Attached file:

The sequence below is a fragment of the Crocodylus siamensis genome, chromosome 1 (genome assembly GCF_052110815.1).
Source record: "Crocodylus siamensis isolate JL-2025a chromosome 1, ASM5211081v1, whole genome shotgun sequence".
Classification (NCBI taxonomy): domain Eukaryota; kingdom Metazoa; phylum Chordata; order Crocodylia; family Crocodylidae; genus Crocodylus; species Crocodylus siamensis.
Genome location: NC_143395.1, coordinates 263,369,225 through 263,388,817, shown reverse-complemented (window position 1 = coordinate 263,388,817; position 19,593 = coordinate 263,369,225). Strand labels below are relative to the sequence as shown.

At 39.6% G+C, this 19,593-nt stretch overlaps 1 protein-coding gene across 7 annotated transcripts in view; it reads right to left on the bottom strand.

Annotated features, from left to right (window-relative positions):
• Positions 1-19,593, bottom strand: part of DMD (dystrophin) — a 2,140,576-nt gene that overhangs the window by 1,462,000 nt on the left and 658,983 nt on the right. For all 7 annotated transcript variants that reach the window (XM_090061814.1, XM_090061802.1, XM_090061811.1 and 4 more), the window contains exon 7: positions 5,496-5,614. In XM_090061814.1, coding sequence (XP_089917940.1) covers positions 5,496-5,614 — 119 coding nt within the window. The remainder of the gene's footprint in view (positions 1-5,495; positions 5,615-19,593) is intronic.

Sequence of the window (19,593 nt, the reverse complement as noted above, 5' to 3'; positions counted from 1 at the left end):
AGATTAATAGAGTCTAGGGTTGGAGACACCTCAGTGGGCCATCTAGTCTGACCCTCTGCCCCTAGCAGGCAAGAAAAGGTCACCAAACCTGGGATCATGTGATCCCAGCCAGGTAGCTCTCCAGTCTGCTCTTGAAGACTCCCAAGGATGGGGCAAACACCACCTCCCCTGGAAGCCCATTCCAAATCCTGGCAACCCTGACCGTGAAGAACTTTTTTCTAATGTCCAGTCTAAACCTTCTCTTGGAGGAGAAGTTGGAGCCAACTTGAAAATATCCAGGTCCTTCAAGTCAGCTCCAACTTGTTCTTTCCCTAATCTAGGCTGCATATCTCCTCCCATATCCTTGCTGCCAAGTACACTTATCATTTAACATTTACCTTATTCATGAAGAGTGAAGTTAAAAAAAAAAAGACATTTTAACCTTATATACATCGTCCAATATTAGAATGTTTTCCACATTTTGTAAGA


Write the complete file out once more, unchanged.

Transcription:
The sequence below is a fragment of the Crocodylus siamensis genome, chromosome 1 (genome assembly GCF_052110815.1).
Source record: "Crocodylus siamensis isolate JL-2025a chromosome 1, ASM5211081v1, whole genome shotgun sequence".
Classification (NCBI taxonomy): domain Eukaryota; kingdom Metazoa; phylum Chordata; order Crocodylia; family Crocodylidae; genus Crocodylus; species Crocodylus siamensis.
Genome location: NC_143395.1, coordinates 263,369,225 through 263,388,817, shown reverse-complemented (window position 1 = coordinate 263,388,817; position 19,593 = coordinate 263,369,225). Strand labels below are relative to the sequence as shown.

At 39.6% G+C, this 19,593-nt stretch overlaps 1 protein-coding gene across 7 annotated transcripts in view; it reads right to left on the bottom strand.

Annotated features, from left to right (window-relative positions):
• Positions 1-19,593, bottom strand: part of DMD (dystrophin) — a 2,140,576-nt gene that overhangs the window by 1,462,000 nt on the left and 658,983 nt on the right. For all 7 annotated transcript variants that reach the window (XM_090061814.1, XM_090061802.1, XM_090061811.1 and 4 more), the window contains exon 7: positions 5,496-5,614. In XM_090061814.1, coding sequence (XP_089917940.1) covers positions 5,496-5,614 — 119 coding nt within the window. The remainder of the gene's footprint in view (positions 1-5,495; positions 5,615-19,593) is intronic.

Sequence of the window (19,593 nt, the reverse complement as noted above, 5' to 3'; positions counted from 1 at the left end):
AGATTAATAGAGTCTAGGGTTGGAGACACCTCAGTGGGCCATCTAGTCTGACCCTCTGCCCCTAGCAGGCAAGAAAAGGTCACCAAACCTGGGATCATGTGATCCCAGCCAGGTAGCTCTCCAGTCTGCTCTTGAAGACTCCCAAGGATGGGGCAAACACCACCTCCCCTGGAAGCCCATTCCAAATCCTGGCAACCCTGACCGTGAAGAACTTTTTTCTAATGTCCAGTCTAAACCTTCTCTTGGAGGAGAAGTTGGAGCCAACTTGAAAATATCCAGGTCCTTCAAGTCAGCTCCAACTTGTTCTTTCCCTAATCTAGGCTGCATATCTCCTCCCATATCCTTGCTGCCAAGTACACTTATCATTTAACATTTACCTTATTCATGAAGAGTGAAGTTAAAAAAAAAAAGACATTTTAACCTTATATACATCGTCCAATATTAGAATGTTTTCCACATTTTGTAAGA